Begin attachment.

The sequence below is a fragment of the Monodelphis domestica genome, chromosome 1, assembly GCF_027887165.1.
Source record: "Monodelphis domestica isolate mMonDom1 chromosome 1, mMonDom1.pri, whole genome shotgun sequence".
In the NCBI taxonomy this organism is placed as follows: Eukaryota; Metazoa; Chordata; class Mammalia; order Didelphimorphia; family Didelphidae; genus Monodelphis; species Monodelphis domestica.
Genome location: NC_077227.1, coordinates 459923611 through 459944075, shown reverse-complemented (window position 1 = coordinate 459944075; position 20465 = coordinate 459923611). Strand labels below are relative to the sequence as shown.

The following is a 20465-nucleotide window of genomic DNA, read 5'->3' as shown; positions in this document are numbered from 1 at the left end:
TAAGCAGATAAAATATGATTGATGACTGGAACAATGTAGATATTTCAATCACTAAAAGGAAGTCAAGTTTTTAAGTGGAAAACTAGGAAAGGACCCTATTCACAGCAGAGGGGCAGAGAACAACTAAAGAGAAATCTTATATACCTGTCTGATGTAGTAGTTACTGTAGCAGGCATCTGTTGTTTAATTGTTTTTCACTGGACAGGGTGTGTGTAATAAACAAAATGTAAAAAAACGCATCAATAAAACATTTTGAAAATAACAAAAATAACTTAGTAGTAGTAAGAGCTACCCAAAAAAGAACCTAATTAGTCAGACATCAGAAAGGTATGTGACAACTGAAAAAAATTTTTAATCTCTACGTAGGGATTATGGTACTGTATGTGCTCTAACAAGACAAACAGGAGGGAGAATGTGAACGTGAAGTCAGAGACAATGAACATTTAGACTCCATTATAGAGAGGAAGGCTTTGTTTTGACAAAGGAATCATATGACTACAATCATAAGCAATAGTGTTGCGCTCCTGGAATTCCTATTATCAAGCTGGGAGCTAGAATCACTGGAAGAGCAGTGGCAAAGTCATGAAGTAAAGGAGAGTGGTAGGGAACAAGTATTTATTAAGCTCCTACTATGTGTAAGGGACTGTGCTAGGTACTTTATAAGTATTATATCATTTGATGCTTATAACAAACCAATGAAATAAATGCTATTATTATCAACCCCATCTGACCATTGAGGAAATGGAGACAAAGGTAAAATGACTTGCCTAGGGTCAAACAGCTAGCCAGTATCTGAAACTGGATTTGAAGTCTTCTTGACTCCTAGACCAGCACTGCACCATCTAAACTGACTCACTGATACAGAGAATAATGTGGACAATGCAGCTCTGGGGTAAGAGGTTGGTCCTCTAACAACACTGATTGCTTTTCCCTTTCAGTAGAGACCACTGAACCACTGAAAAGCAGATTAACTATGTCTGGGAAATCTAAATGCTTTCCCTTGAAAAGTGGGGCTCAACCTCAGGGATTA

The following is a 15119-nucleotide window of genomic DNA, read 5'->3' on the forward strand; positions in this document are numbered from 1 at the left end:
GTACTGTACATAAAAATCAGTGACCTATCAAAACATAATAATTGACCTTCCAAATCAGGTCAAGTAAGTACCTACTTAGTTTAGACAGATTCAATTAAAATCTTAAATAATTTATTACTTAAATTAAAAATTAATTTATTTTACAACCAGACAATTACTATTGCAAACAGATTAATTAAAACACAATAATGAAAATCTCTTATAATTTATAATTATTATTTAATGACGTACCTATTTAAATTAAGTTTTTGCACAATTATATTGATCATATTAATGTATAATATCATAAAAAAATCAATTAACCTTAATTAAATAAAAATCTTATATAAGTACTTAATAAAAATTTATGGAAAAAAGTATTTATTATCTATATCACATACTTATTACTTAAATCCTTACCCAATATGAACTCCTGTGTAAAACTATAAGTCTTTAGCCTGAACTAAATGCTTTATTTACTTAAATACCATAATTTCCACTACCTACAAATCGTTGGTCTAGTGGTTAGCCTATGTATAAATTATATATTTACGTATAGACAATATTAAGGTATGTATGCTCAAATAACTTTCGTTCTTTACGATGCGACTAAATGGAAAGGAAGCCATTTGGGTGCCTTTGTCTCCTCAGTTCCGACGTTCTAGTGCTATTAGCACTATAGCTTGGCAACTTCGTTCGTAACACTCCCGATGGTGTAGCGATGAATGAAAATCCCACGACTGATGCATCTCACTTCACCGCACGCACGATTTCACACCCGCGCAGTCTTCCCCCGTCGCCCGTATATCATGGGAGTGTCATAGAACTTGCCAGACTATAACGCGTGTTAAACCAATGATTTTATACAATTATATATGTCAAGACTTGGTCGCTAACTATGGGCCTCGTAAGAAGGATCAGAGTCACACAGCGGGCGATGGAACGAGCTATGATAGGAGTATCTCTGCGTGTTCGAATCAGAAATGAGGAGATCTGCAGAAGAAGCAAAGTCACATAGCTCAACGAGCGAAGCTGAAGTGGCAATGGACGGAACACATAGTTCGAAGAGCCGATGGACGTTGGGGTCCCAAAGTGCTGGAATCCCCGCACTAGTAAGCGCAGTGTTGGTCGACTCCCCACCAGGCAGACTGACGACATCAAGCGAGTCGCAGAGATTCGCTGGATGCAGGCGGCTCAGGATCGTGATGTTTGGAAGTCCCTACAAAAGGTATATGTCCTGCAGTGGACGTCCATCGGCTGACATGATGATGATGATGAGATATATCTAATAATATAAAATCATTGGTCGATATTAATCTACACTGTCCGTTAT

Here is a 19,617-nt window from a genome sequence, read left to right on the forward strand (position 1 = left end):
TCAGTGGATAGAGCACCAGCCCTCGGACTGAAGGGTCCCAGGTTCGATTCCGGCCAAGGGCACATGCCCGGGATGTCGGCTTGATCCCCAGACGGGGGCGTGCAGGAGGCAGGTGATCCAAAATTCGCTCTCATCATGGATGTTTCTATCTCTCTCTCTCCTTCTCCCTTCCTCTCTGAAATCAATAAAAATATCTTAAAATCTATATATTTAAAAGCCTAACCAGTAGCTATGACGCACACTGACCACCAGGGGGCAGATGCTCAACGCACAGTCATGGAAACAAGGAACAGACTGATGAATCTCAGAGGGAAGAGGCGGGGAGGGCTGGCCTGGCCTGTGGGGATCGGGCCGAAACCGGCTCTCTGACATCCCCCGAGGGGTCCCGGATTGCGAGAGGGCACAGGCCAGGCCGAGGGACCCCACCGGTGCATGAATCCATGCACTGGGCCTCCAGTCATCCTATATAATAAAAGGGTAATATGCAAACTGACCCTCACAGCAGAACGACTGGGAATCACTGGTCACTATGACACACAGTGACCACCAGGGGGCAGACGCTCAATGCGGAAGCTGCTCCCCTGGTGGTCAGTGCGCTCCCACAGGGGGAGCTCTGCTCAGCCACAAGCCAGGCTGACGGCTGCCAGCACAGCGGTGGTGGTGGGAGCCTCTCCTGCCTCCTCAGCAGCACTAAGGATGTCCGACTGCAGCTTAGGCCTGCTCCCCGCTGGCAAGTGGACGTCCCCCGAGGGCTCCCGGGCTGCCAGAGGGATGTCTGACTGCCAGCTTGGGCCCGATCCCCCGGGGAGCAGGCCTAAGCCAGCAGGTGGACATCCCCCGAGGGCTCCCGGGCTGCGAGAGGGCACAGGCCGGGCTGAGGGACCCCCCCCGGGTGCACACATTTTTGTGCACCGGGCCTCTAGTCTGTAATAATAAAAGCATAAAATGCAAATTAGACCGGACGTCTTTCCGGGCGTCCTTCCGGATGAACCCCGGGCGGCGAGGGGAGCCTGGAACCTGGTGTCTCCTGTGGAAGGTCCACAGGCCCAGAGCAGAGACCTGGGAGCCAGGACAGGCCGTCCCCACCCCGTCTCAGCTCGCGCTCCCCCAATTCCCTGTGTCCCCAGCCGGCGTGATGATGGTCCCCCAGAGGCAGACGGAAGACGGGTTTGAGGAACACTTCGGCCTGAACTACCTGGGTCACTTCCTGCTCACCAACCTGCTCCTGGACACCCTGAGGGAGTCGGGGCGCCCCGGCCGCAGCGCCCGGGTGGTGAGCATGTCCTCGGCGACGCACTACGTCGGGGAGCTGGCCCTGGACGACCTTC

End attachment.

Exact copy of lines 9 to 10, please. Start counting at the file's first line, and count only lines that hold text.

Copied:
Here is a 19,617-nt window from a genome sequence, read left to right on the forward strand (position 1 = left end):
TCAGTGGATAGAGCACCAGCCCTCGGACTGAAGGGTCCCAGGTTCGATTCCGGCCAAGGGCACATGCCCGGGATGTCGGCTTGATCCCCAGACGGGGGCGTGCAGGAGGCAGGTGATCCAAAATTCGCTCTCATCATGGATGTTTCTATCTCTCTCTCTCCTTCTCCCTTCCTCTCTGAAATCAATAAAAATATCTTAAAATCTATATATTTAAAAGCCTAACCAGTAGCTATGACGCACACTGACCACCAGGGGGCAGATGCTCAACGCACAGTCATGGAAACAAGGAACAGACTGATGAATCTCAGAGGGAAGAGGCGGGGAGGGCTGGCCTGGCCTGTGGGGATCGGGCCGAAACCGGCTCTCTGACATCCCCCGAGGGGTCCCGGATTGCGAGAGGGCACAGGCCAGGCCGAGGGACCCCACCGGTGCATGAATCCATGCACTGGGCCTCCAGTCATCCTATATAATAAAAGGGTAATATGCAAACTGACCCTCACAGCAGAACGACTGGGAATCACTGGTCACTATGACACACAGTGACCACCAGGGGGCAGACGCTCAATGCGGAAGCTGCTCCCCTGGTGGTCAGTGCGCTCCCACAGGGGGAGCTCTGCTCAGCCACAAGCCAGGCTGACGGCTGCCAGCACAGCGGTGGTGGTGGGAGCCTCTCCTGCCTCCTCAGCAGCACTAAGGATGTCCGACTGCAGCTTAGGCCTGCTCCCCGCTGGCAAGTGGACGTCCCCCGAGGGCTCCCGGGCTGCCAGAGGGATGTCTGACTGCCAGCTTGGGCCCGATCCCCCGGGGAGCAGGCCTAAGCCAGCAGGTGGACATCCCCCGAGGGCTCCCGGGCTGCGAGAGGGCACAGGCCGGGCTGAGGGACCCCCCCCGGGTGCACACATTTTTGTGCACCGGGCCTCTAGTCTGTAATAATAAAAGCATAAAATGCAAATTAGACCGGACGTCTTTCCGGGCGTCCTTCCGGATGAACCCCGGGCGGCGAGGGGAGCCTGGAACCTGGTGTCTCCTGTGGAAGGTCCACAGGCCCAGAGCAGAGACCTGGGAGCCAGGACAGGCCGTCCCCACCCCGTCTCAGCTCGCGCTCCCCCAATTCCCTGTGTCCCCAGCCGGCGTGATGATGGTCCCCCAGAGGCAGACGGAAGACGGGTTTGAGGAACACTTCGGCCTGAACTACCTGGGTCACTTCCTGCTCACCAACCTGCTCCTGGACACCCTGAGGGAGTCGGGGCGCCCCGGCCGCAGCGCCCGGGTGGTGAGCATGTCCTCGGCGACGCACTACGTCGGGGAGCTGGCCCTGGACGACCTTC